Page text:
Betty White is 'scared to death' to host 'Saturday Night Live'
With Betty White’s long-anticipated hosting debut on “Saturday Night Live” drawing near — May 8, to be exact — her fans wait with bated breath on what to expect from Hollywood’s newest — and oldest? — it girl.
Perhaps a beer pong rematch with "SNL" alum Jimmy Fallon? A skit with the Church Lady, White’s favorite "SNL" character?
“I haven’t any idea what I’m going to be doing,” White said Wednesday during a conference call promoting her appearance.
White may not know yet what her sketches will entail, but she said she does have veto power. And, well ...
“They promised me I wouldn’t have to do any nudity,” she deadpanned.
Her road to Studio 8H has been a long one. Over the span of her career, she’s starred in and won awards for her memorable roles on such shows as “The Mary Tyler Moore Show” and “The Golden Girls.” And who could forget her frequent appearances on game shows like “Password” and “What’s My Line”? But with her recent scene-stealing role in last summer’s movie “The Proposal” and that comical Super Bowl commercial, Betty fever is sweeping the country. And, sure, she’s been asked to host before but turned it down because "it's so New York, and I'm so California."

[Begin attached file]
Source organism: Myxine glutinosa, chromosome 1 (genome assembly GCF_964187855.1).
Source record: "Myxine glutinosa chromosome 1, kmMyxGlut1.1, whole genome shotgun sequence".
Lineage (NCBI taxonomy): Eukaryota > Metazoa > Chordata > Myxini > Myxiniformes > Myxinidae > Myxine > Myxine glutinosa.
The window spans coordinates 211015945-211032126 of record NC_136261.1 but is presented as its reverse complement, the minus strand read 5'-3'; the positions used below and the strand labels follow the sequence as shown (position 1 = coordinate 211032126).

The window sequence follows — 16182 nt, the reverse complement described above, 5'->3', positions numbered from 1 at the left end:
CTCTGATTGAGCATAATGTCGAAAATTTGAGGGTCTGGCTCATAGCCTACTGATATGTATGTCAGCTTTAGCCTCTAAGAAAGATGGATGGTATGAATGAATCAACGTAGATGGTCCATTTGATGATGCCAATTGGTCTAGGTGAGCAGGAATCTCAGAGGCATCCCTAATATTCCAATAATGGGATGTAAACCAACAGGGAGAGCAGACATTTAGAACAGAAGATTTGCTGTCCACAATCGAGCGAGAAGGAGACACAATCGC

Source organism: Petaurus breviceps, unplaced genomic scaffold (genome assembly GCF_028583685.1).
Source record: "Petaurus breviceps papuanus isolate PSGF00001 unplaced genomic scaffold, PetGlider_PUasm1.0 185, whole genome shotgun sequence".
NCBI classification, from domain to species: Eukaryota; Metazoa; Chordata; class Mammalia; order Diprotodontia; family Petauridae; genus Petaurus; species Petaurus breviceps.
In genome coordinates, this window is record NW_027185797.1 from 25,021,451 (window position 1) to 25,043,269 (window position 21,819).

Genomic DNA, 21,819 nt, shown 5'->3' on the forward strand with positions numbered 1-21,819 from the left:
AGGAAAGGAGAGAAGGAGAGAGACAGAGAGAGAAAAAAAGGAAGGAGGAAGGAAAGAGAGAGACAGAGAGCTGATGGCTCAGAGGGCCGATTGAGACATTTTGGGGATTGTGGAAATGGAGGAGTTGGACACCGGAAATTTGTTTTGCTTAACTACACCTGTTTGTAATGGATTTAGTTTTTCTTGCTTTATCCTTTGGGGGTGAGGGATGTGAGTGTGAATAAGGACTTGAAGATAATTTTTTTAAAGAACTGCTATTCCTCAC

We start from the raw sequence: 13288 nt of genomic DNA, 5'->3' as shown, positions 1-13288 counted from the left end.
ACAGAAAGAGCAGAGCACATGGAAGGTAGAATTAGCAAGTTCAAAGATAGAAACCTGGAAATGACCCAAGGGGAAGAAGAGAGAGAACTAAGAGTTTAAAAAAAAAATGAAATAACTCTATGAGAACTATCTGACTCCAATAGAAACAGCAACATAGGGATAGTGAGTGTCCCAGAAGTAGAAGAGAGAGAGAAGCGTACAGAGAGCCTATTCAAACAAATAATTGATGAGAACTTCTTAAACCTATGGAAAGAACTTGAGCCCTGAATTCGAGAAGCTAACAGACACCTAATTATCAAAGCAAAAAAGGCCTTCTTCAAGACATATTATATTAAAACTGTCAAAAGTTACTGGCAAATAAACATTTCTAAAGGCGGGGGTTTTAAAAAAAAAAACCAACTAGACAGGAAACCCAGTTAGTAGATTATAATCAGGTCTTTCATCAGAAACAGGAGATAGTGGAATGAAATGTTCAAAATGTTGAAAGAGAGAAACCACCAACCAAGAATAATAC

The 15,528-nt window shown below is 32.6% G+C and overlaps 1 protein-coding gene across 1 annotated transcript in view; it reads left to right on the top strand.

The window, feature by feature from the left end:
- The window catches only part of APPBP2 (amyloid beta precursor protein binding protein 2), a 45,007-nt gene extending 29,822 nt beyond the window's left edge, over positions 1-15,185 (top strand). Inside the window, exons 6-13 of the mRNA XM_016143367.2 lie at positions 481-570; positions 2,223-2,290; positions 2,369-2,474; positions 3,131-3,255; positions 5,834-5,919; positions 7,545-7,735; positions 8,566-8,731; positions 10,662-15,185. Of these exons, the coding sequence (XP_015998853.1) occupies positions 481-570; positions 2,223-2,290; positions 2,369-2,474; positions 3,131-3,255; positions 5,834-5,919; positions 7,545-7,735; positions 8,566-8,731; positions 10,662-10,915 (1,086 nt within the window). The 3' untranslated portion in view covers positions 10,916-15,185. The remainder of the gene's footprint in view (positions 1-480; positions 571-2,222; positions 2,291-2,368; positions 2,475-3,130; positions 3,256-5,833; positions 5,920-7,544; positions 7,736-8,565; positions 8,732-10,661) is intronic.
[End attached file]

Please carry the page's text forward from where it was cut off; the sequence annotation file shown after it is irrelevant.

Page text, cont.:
But when a Facebook campaign led to another hosting invitation, her agent coaxed her to accept the offer.
“At my age — I’m an old broad — and at my age, to be invited to do a show as current as "Saturday Night Live," he thought would be a wonderful opportunity," White said. “ I said I’d rather watch it than do it … I trust his judgment. So here I am: Gonna do it, and scared to death.”
The episode will also feature appearances by a number of female "SNL" vets, including Tina Fey, who recently hosted the show with musical guest Justin Bieber; Amy Poehler; Maya Rudolph; Rachel Dratch; Ana Gasteyer and Molly Shannon. And Jay Z — whom White referred to as “the hottest thing since sliced bread" — will be the musical guest.
And though she’s a seasoned vet when it comes to live TV — “I grew up in live television. That’s no problem. I love live television” — she still finds the hosting gig daunting. And it’s not because of the long days and late hours of preparation. She’s worried about readability.
“I understand [they] work from cue cards,” White said. “I hope the print is big enough. If it isn't, I’ll do the show with my glasses.”— Yvonne Villarreal
Photo credit: Genaro Molina / Los Angeles Times
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